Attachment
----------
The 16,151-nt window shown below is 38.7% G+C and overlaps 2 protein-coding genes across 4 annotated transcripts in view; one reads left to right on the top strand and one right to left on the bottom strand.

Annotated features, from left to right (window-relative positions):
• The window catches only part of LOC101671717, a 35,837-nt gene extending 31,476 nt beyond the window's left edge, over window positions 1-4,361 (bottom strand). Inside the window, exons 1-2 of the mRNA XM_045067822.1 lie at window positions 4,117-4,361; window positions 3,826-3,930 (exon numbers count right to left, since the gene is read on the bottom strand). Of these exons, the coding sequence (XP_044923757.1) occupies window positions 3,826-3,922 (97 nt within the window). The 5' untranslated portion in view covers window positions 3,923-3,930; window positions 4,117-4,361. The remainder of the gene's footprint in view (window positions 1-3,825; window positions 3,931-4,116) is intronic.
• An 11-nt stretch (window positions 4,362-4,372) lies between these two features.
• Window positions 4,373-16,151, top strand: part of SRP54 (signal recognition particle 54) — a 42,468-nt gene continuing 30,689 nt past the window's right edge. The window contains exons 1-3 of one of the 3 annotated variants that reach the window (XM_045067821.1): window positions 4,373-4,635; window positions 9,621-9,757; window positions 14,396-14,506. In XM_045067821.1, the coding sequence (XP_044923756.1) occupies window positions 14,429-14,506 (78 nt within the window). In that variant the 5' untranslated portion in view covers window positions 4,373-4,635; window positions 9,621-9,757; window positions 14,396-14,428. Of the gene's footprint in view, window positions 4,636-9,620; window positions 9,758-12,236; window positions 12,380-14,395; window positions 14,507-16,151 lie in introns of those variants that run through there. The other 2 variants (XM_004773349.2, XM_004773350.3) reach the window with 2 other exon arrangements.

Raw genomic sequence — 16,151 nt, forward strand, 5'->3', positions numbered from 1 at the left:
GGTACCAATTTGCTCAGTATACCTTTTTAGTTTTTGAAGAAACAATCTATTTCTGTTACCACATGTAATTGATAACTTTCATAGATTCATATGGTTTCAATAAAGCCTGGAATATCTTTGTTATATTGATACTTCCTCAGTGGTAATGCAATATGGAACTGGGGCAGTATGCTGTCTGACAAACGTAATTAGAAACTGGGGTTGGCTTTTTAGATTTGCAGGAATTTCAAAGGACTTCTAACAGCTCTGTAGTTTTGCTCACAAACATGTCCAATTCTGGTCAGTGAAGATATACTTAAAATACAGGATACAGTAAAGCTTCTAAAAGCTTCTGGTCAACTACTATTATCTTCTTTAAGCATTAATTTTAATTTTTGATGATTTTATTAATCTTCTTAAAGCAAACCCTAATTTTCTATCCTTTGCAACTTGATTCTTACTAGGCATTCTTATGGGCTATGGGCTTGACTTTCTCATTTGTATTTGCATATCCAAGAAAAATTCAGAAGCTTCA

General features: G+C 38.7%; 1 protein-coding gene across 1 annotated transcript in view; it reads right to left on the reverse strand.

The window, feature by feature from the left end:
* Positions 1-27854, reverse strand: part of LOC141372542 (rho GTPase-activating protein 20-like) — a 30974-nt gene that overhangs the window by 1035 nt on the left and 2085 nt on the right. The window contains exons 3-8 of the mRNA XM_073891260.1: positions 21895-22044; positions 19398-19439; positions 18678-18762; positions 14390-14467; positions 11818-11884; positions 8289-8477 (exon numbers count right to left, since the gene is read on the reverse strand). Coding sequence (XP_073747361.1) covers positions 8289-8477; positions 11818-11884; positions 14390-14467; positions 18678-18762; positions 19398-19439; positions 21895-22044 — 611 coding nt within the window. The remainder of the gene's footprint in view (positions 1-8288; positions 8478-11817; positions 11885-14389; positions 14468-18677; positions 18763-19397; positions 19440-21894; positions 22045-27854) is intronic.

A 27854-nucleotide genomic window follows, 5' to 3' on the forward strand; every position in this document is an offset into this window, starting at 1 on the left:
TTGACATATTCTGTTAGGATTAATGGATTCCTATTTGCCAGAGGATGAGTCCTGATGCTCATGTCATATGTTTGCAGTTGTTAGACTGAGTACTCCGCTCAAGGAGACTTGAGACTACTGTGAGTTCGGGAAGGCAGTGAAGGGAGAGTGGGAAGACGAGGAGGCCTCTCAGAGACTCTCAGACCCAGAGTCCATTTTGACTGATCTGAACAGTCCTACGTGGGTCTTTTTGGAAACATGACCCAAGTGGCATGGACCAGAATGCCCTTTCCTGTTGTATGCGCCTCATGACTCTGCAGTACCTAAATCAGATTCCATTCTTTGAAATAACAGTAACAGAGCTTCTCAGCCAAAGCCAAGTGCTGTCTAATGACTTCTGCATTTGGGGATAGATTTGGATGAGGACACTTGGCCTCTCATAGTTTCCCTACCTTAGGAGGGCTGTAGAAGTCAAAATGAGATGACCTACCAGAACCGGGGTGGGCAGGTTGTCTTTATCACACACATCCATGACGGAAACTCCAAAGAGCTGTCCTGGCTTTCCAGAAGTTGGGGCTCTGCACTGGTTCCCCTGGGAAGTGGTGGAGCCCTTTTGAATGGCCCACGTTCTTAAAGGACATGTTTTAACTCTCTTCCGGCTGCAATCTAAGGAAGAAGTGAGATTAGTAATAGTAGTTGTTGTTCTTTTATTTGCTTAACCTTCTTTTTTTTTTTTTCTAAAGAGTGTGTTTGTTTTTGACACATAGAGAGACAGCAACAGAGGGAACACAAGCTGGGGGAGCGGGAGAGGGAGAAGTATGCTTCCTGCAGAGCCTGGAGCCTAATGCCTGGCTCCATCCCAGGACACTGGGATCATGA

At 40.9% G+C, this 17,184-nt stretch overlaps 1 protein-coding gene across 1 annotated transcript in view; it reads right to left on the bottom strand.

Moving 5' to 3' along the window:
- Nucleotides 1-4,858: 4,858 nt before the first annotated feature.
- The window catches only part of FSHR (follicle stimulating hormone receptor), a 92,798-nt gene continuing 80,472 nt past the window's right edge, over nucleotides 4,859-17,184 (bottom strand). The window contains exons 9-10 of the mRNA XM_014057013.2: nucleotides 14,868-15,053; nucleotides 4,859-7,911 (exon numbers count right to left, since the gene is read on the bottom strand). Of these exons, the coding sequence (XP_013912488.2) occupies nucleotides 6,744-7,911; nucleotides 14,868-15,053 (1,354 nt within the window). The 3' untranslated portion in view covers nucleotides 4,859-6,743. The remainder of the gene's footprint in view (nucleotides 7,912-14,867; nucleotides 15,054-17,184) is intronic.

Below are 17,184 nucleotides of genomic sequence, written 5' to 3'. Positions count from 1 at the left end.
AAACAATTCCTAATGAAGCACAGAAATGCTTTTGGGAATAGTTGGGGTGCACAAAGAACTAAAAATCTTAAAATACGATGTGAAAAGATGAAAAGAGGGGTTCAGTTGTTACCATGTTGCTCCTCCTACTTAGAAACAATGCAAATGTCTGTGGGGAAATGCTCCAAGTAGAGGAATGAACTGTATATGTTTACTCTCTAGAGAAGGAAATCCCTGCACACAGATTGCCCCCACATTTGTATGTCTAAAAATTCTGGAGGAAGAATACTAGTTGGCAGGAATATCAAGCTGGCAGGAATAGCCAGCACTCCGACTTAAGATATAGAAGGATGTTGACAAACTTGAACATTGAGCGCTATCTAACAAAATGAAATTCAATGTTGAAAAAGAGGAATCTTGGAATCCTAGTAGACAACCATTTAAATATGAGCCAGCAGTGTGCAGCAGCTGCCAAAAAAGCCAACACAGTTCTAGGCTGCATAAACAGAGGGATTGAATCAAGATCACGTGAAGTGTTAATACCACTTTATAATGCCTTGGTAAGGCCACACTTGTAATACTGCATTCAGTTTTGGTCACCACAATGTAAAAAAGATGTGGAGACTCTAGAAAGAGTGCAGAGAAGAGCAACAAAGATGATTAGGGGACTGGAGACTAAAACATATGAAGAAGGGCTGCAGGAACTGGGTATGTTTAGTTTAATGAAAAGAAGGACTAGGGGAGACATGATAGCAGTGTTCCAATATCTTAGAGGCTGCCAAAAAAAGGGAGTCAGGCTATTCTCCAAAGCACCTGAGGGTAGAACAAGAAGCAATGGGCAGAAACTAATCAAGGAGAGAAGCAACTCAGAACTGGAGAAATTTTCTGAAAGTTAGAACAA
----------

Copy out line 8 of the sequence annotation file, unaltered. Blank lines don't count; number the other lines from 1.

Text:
General features: G+C 38.7%; 1 protein-coding gene across 1 annotated transcript in view; it reads right to left on the reverse strand.